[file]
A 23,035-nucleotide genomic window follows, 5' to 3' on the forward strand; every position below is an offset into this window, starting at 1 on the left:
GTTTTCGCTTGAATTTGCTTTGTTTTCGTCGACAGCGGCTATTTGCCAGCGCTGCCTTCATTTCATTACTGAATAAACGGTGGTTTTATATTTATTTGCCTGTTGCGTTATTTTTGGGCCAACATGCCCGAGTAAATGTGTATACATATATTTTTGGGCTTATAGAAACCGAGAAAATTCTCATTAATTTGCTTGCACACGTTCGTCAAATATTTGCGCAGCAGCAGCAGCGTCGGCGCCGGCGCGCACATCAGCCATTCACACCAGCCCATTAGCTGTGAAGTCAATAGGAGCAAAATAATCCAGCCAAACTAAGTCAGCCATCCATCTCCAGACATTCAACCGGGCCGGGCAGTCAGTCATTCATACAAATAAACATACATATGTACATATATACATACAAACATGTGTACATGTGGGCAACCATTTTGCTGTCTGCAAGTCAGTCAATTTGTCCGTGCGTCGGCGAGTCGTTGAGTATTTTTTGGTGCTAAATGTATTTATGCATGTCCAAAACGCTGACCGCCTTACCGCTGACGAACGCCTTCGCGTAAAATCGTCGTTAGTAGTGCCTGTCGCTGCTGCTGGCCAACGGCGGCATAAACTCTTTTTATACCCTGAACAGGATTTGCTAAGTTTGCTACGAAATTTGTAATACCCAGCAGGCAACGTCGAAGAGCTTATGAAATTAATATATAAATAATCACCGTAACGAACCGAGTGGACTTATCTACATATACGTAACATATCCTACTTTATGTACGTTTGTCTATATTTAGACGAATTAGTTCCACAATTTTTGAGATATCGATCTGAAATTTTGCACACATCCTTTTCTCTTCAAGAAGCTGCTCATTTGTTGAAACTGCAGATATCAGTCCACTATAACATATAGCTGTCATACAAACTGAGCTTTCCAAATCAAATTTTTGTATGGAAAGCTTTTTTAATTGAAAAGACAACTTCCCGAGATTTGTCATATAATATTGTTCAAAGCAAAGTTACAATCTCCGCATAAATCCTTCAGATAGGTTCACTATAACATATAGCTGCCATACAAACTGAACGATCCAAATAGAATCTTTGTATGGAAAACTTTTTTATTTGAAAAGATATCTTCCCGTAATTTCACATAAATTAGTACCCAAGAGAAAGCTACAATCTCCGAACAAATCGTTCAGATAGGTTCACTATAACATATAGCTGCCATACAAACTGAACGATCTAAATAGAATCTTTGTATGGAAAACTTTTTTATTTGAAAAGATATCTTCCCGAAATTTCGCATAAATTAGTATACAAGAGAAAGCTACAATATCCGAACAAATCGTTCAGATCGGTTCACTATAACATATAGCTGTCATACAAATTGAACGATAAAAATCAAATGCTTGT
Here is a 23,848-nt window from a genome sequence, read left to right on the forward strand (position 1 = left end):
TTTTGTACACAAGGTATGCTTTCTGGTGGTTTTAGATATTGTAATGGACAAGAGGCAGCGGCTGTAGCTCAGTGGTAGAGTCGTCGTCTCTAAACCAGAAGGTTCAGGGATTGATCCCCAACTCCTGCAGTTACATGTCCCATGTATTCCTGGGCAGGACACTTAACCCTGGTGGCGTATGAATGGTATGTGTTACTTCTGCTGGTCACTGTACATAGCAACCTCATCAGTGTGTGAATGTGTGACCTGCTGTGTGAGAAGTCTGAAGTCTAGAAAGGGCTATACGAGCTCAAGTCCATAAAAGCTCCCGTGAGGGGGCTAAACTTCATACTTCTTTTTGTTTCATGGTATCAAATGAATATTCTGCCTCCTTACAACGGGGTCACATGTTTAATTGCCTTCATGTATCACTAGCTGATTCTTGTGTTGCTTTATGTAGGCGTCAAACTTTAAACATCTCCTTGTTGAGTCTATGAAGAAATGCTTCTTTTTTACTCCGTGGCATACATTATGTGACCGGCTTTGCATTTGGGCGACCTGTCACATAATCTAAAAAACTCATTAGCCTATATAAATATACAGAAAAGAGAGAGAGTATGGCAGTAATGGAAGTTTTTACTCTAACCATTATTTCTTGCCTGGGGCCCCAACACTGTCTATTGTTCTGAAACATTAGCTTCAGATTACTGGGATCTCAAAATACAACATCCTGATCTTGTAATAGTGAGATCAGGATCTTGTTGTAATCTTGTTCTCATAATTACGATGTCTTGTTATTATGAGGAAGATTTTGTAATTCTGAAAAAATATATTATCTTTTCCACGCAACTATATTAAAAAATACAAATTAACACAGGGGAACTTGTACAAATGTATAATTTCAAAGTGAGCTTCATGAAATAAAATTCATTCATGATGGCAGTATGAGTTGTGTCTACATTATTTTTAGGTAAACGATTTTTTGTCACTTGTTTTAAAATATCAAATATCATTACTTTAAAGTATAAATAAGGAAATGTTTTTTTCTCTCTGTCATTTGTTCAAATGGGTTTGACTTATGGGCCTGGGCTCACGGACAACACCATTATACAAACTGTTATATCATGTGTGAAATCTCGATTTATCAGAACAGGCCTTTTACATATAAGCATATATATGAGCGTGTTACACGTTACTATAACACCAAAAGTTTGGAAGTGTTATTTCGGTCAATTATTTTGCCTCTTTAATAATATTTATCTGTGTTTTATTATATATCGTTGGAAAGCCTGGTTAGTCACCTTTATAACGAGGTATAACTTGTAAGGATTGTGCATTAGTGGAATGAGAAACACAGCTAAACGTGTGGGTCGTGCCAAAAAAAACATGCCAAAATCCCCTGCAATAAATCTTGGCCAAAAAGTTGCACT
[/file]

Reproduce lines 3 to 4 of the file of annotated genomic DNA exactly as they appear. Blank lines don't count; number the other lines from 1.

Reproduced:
Here is a 23,848-nt window from a genome sequence, read left to right on the forward strand (position 1 = left end):
TTTTGTACACAAGGTATGCTTTCTGGTGGTTTTAGATATTGTAATGGACAAGAGGCAGCGGCTGTAGCTCAGTGGTAGAGTCGTCGTCTCTAAACCAGAAGGTTCAGGGATTGATCCCCAACTCCTGCAGTTACATGTCCCATGTATTCCTGGGCAGGACACTTAACCCTGGTGGCGTATGAATGGTATGTGTTACTTCTGCTGGTCACTGTACATAGCAACCTCATCAGTGTGTGAATGTGTGACCTGCTGTGTGAGAAGTCTGAAGTCTAGAAAGGGCTATACGAGCTCAAGTCCATAAAAGCTCCCGTGAGGGGGCTAAACTTCATACTTCTTTTTGTTTCATGGTATCAAATGAATATTCTGCCTCCTTACAACGGGGTCACATGTTTAATTGCCTTCATGTATCACTAGCTGATTCTTGTGTTGCTTTATGTAGGCGTCAAACTTTAAACATCTCCTTGTTGAGTCTATGAAGAAATGCTTCTTTTTTACTCCGTGGCATACATTATGTGACCGGCTTTGCATTTGGGCGACCTGTCACATAATCTAAAAAACTCATTAGCCTATATAAATATACAGAAAAGAGAGAGAGTATGGCAGTAATGGAAGTTTTTACTCTAACCATTATTTCTTGCCTGGGGCCCCAACACTGTCTATTGTTCTGAAACATTAGCTTCAGATTACTGGGATCTCAAAATACAACATCCTGATCTTGTAATAGTGAGATCAGGATCTTGTTGTAATCTTGTTCTCATAATTACGATGTCTTGTTATTATGAGGAAGATTTTGTAATTCTGAAAAAATATATTATCTTTTCCACGCAACTATATTAAAAAATACAAATTAACACAGGGGAACTTGTACAAATGTATAATTTCAAAGTGAGCTTCATGAAATAAAATTCATTCATGATGGCAGTATGAGTTGTGTCTACATTATTTTTAGGTAAACGATTTTTTGTCACTTGTTTTAAAATATCAAATATCATTACTTTAAAGTATAAATAAGGAAATGTTTTTTTCTCTCTGTCATTTGTTCAAATGGGTTTGACTTATGGGCCTGGGCTCACGGACAACACCATTATACAAACTGTTATATCATGTGTGAAATCTCGATTTATCAGAACAGGCCTTTTACATATAAGCATATATATGAGCGTGTTACACGTTACTATAACACCAAAAGTTTGGAAGTGTTATTTCGGTCAATTATTTTGCCTCTTTAATAATATTTATCTGTGTTTTATTATATATCGTTGGAAAGCCTGGTTAGTCACCTTTATAACGAGGTATAACTTGTAAGGATTGTGCATTAGTGGAATGAGAAACACAGCTAAACGTGTGGGTCGTGCCAAAAAAAACATGCCAAAATCCCCTGCAATAAATCTTGGCCAAAAAGTTGCACT